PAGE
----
Contributed by Lisa Wells, Director of Communication and Fundraising, Presbyterian Support Otago.
It has been an extremely difficult year for fundraising in New Zealand with many not-for-profit organizations reporting a decline in giving. A wiser fundraiser than me had this to say about today’s fundraising climate: “In tough economic times, the advice is simple: stay the course. There’s no better way to ensure that your organization will emerge healthy and poised for renewed growth when the tough economic times are over.”
And that is just what we try to do.
As a fundraising department we need to strategise to increase our income each year. Because most of the donations come from individuals we do most of our work in this area. In addition to Direct Mail Appeals to our donors and two public appeals each year, we make a point of visiting as many donors as possible, aiming to visit all at least once a year. As we cover all of Otago this requires a real commitment from staff.
Grant applications have been particularly challenging in recent years because the capital bases of some trusts have been depleted by declining interest income. However we also have a solid strategy in these solicitations and this results in donations which have maintained an upward trajectory.
As a social service organisation we face some difficulties in creating a compelling case for corporate support. In a quid pro quo environment it is difficult for us to offer the marketing opportunities that businesses seek in return for their support. We don’t lend ourselves well to the sponsorship approach that companies desire as we can’t exactly put a corporate logo on one of our clients!
On the other side of the ledger, the demand for our Family Works services has continued to escalate as the recession maintains its hold on the lives of many Otago families. In the last quarter alone we responded to 39% more requests for immediate help than at the corresponding time last year (and last year included significant work related to people relocating from Christchurch). Immediate help is exactly what it says – food, clothing, bedding, housing, electricity … Basic human needs for survival.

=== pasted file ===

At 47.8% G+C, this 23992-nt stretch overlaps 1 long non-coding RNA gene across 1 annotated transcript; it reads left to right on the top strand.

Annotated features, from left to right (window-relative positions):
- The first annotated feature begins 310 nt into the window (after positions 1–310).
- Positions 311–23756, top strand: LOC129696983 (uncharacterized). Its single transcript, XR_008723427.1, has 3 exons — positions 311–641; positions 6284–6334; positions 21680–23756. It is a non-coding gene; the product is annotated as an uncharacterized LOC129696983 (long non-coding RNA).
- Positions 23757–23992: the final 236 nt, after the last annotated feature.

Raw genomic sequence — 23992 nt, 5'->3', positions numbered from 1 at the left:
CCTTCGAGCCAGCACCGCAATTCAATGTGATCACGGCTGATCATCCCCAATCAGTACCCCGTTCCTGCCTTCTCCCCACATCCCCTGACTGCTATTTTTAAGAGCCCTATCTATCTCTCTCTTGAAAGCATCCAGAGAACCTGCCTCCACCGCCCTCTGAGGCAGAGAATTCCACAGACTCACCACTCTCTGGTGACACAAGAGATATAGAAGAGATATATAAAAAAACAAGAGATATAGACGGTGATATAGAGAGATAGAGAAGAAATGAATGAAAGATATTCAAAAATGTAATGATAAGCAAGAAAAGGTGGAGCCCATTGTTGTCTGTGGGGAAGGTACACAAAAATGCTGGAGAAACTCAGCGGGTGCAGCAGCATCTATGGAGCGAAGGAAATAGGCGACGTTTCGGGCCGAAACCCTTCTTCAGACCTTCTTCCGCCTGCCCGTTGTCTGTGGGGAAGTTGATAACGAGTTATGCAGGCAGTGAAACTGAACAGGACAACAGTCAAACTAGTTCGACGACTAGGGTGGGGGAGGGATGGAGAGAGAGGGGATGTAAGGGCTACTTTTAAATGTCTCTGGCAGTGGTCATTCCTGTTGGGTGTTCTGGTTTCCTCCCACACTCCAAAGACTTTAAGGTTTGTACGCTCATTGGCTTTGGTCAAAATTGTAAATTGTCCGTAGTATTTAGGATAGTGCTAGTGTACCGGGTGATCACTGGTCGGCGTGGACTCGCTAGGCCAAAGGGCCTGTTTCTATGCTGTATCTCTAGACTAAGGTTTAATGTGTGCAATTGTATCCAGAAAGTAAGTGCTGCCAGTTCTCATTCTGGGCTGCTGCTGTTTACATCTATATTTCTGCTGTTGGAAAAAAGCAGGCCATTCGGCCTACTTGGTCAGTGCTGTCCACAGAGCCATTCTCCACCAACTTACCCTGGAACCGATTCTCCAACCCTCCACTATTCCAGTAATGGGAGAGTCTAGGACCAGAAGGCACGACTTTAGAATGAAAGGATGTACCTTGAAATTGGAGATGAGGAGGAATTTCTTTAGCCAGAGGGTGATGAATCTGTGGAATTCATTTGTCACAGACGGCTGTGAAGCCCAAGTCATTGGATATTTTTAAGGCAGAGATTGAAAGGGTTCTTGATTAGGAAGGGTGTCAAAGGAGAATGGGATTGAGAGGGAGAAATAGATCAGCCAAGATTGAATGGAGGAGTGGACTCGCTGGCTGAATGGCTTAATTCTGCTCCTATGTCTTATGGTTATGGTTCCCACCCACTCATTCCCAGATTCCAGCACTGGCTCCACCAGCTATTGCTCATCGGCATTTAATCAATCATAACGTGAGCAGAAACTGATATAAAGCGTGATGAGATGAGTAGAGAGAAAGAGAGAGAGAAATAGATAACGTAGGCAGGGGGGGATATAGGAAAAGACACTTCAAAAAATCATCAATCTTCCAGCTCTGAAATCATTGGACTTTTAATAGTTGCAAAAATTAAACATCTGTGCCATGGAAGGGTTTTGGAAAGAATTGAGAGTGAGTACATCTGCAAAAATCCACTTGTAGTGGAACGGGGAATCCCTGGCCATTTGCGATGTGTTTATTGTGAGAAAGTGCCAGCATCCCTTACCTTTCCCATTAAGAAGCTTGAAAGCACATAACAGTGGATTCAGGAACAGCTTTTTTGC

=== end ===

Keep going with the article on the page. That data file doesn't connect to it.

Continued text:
Most of our fundraising effort is directed towards our Family Works services and programmes, but the majority of Presbyterian Support activity is in our residential and community-based services for older people. We often receive bequests from people who wish to acknowledge the level of care they have received in the latter part of their life and so the majority of bequests in our favour are “tagged” for use in specific Homes or services. Where possible we use these bequests for projects which enhance the life of residents – the “nice to haves” which are not by government care contracts.
I would describe our fundraising strategy as a fully diversified programme – seeking philanthropic support from many gift markets, through a range of giving opportunities at various times over each year. We have a zero-based budget, so each year we start from scratch to raise the funds needed that year. Some might see this as risky, but it keeps us accountable to our constituency – the people of Otago.